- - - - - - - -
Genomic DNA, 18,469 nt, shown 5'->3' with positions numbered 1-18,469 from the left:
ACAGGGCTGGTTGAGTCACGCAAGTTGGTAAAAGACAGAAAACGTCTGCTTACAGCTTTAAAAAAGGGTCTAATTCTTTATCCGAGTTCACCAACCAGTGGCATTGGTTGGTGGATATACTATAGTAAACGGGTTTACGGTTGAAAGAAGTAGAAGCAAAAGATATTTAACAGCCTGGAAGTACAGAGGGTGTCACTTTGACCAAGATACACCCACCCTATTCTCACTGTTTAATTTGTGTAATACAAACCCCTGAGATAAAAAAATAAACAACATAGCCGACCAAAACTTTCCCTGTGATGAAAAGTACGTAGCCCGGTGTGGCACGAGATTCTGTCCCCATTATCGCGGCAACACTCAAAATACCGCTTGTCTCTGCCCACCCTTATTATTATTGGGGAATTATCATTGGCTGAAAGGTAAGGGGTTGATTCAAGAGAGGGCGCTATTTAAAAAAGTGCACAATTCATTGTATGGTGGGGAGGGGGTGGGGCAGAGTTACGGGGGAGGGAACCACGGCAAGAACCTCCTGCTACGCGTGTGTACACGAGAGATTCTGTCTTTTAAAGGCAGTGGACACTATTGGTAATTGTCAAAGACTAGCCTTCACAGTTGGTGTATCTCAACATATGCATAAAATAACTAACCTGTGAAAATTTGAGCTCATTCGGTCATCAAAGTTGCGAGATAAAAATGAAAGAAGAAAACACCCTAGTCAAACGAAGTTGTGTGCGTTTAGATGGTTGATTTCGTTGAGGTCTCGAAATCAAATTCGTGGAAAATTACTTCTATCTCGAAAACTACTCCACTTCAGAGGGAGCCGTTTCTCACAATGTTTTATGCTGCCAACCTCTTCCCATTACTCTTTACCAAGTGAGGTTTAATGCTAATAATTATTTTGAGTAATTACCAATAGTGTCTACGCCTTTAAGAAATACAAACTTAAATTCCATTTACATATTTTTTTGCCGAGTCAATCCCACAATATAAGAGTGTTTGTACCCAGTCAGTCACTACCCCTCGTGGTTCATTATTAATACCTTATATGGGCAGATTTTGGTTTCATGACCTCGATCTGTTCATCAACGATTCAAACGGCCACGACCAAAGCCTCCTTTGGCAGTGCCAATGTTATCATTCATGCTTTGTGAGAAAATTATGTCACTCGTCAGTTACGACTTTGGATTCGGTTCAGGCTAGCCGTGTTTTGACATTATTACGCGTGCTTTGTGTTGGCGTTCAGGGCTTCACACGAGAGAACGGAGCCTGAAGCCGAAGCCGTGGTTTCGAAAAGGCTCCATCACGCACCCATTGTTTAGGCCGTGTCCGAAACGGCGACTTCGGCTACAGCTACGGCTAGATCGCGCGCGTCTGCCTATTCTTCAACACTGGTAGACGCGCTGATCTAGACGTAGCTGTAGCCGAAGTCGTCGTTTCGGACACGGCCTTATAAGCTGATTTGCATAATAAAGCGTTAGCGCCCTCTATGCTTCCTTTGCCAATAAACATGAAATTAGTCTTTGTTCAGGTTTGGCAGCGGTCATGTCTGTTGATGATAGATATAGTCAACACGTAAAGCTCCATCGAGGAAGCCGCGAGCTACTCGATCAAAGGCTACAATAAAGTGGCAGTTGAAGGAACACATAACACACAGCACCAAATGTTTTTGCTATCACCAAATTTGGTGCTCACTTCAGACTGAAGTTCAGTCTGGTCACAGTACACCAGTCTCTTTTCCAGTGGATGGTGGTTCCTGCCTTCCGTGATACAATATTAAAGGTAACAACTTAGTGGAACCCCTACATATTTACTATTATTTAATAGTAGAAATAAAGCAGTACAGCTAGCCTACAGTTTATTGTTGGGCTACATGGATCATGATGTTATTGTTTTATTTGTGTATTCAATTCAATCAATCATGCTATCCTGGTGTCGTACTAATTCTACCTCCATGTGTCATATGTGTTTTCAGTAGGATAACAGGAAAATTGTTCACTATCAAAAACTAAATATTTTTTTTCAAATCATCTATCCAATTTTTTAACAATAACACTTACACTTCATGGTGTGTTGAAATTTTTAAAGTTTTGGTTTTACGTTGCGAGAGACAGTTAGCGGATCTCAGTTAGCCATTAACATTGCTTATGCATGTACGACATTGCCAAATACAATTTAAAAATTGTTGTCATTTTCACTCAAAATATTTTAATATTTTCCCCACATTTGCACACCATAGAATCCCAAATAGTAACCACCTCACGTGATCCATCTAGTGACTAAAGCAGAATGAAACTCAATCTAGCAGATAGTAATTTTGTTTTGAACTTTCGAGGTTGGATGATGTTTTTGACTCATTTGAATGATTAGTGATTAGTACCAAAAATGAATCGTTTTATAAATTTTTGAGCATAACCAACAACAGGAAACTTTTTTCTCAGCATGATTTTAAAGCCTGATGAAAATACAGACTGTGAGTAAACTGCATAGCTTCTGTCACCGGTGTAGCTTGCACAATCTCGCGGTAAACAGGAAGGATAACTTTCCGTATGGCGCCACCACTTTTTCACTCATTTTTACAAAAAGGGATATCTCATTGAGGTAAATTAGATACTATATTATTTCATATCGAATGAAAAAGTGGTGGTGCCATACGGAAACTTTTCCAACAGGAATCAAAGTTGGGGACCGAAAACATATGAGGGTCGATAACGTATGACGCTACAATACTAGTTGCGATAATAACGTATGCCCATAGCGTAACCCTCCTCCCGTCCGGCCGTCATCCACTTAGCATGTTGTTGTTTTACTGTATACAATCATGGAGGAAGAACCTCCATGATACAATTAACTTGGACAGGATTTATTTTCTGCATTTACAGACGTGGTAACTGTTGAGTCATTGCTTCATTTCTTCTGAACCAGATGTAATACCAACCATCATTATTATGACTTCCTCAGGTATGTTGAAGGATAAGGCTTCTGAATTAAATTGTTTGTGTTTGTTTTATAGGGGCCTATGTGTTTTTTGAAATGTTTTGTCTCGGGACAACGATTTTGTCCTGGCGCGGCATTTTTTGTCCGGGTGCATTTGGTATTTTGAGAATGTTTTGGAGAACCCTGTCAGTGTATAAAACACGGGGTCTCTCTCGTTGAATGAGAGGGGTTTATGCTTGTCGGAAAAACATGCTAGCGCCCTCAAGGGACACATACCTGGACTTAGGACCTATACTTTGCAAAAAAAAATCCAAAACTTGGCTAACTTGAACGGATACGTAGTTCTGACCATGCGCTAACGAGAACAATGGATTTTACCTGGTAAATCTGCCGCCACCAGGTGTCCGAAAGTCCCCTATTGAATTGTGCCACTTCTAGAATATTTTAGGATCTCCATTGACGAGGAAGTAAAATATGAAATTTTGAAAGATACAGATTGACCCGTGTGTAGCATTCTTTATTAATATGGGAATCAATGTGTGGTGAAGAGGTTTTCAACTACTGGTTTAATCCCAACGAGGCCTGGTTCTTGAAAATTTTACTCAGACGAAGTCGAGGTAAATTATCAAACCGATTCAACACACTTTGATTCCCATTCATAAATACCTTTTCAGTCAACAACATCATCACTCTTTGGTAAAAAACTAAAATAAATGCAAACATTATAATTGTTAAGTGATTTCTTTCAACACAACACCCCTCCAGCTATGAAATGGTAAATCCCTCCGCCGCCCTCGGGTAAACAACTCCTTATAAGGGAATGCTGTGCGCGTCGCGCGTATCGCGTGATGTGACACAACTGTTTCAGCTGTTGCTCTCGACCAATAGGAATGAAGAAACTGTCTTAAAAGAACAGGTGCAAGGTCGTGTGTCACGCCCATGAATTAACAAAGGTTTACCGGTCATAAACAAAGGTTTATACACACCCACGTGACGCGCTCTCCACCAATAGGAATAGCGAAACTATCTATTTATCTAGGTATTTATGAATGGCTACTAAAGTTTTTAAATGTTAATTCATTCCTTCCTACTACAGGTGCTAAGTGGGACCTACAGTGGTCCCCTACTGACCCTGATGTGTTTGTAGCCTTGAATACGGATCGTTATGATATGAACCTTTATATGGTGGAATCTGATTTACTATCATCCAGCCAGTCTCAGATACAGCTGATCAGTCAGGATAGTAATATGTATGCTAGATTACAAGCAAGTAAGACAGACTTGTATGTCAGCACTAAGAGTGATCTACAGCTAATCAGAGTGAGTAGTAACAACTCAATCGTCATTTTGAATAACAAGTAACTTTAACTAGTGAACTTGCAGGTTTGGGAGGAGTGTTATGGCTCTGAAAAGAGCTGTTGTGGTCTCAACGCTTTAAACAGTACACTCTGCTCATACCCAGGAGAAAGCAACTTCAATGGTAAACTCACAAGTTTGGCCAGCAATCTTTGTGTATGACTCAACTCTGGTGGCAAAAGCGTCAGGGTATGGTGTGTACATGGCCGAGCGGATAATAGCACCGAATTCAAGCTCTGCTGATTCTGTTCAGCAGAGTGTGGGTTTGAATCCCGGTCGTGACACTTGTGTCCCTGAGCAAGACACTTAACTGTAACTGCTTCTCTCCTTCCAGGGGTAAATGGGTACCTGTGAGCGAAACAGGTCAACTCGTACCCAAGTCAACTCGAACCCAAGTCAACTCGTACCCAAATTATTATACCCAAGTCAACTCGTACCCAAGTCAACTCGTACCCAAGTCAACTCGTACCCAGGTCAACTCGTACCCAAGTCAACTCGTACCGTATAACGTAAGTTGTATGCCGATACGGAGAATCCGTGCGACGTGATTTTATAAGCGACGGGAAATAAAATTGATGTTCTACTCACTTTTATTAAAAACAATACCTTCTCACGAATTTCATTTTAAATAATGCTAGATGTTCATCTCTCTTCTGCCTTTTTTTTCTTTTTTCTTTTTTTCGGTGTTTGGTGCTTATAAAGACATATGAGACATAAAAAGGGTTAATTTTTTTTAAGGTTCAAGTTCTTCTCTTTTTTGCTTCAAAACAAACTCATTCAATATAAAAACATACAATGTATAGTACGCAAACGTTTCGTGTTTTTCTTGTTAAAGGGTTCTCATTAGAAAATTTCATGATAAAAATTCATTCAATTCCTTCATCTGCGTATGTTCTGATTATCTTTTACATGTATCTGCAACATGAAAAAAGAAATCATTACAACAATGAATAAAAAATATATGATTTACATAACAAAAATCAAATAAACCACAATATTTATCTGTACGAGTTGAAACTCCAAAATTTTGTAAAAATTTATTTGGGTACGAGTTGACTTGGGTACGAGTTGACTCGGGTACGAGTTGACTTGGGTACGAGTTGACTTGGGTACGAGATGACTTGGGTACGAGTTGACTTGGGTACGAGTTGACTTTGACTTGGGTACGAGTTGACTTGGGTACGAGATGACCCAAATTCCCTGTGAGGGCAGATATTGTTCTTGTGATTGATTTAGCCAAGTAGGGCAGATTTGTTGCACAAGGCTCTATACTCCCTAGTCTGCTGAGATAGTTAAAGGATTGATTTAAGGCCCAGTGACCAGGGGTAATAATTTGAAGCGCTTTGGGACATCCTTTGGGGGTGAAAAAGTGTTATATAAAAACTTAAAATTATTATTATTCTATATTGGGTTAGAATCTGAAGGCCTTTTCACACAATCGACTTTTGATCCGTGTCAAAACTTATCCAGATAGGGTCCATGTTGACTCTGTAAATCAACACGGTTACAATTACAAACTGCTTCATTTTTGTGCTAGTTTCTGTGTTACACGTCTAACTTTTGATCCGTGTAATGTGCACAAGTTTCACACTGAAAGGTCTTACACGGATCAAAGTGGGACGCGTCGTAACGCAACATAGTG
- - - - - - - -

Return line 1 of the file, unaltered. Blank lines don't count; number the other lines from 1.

Genomic DNA, 18,469 nt, shown 5'->3' with positions numbered 1-18,469 from the left: